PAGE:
One of the biggest challenges newbies to programming face is learning how to ask the right questions to fix problems and overcome challenges. Programming is just full of bugs and without knowing the tools that can help you overcome those challenges, bug fixing can seems like a miserable, infuriating slog.
My favorite debugging tool when working on Rails apps is Pry. It has, in a word, REVOLUTIONIZED my ability to deal with problems in the code and drill down to figure out where pain points lie. If you’re not using Pry in your Rails app, here’s how to get started:
Add Pry to your Gemfile and specify that you’ll be using it for development:
Next, move into
config/environments/development.rb file within your rails app and at the bottom of the file tell your app you want to use Pry in development:
Awesome! Now that we’ve got Pry installed in our Rails app, let’s put it to work. In my example, I want to investigate why a piece of code is breaking. Based on the output I see in localhost, I know that there is something wrong with my code around
user.username = auth.info.nickname in my app/models/users.rb file. Username is throwing a NoMethodError, so I’m going to place
binding.pry on the line above where my code is breaking. This will spring pry into action so I can investigate that line further when I relaunch my server.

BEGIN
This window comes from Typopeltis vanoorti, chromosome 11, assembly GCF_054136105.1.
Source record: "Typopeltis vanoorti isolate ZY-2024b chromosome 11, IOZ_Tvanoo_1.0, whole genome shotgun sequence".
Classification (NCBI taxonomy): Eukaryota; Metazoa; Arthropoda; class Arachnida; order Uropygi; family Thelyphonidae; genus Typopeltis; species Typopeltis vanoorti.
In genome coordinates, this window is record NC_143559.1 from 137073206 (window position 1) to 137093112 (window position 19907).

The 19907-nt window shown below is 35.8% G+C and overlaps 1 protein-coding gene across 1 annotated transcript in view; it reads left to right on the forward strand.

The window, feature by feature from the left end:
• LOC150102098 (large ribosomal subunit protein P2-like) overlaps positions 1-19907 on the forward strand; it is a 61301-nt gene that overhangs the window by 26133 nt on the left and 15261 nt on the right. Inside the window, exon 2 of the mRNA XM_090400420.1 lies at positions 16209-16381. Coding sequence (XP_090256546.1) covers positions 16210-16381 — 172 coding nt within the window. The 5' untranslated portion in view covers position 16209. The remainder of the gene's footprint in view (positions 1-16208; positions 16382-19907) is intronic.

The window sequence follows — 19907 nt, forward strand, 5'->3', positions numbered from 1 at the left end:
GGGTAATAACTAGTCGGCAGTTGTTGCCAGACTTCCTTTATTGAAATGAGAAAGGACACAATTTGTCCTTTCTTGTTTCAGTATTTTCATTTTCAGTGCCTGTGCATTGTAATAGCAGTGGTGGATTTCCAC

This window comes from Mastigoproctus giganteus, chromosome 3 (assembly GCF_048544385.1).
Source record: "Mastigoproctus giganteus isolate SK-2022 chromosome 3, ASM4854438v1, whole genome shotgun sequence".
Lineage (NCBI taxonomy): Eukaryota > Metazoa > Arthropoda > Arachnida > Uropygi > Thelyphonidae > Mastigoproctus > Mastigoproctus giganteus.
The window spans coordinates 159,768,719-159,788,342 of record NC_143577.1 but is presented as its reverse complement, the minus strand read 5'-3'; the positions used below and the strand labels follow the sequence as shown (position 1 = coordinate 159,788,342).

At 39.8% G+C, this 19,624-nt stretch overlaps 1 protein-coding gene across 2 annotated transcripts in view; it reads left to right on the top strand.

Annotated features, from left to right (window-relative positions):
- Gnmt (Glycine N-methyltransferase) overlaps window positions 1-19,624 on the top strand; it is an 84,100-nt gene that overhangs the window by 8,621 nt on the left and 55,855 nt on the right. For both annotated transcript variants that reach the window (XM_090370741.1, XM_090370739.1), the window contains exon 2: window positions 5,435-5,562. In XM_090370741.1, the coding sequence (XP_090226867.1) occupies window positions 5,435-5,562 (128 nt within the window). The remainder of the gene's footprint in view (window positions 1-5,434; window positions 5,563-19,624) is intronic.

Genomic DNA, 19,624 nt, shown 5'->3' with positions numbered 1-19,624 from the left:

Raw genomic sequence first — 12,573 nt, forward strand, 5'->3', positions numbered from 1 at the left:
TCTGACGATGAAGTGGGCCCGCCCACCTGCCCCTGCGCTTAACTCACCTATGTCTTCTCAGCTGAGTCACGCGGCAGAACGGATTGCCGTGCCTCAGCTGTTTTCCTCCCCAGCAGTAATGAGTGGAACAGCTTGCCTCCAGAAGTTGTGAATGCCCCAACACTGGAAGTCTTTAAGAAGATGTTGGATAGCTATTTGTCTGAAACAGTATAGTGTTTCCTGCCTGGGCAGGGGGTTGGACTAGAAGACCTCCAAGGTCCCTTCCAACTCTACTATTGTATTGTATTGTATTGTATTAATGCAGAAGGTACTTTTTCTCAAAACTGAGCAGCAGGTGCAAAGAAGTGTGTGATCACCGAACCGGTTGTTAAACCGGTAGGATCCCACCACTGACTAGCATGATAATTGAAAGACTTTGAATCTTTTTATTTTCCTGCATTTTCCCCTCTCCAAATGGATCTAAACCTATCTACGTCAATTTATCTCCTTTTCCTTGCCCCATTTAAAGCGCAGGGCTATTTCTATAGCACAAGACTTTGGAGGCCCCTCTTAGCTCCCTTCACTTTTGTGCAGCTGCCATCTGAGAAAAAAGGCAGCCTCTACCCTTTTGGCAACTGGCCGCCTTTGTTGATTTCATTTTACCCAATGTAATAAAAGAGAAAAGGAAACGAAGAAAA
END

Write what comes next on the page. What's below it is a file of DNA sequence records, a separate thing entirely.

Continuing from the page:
Restarting the Rails server, recreate the action that causes your program to break. In doing so, you’ll notice a couple things: 1) The site will hang 2) The console shows you that Pry is at work and you can now dig down into the broken lines of code to see what might be wrong:
Within the terminal we’re now in Pry, so just like IRB, we can begin digging into what problems lie.
In my case, I had forgotten to add Username to my User table, hence the NoMethodError. As you can see in the example above, I have since fixed it.
I’m only scratching the surface of why Pry can do. There’s a lot more information their site, along with a great introductory video that will help get you started.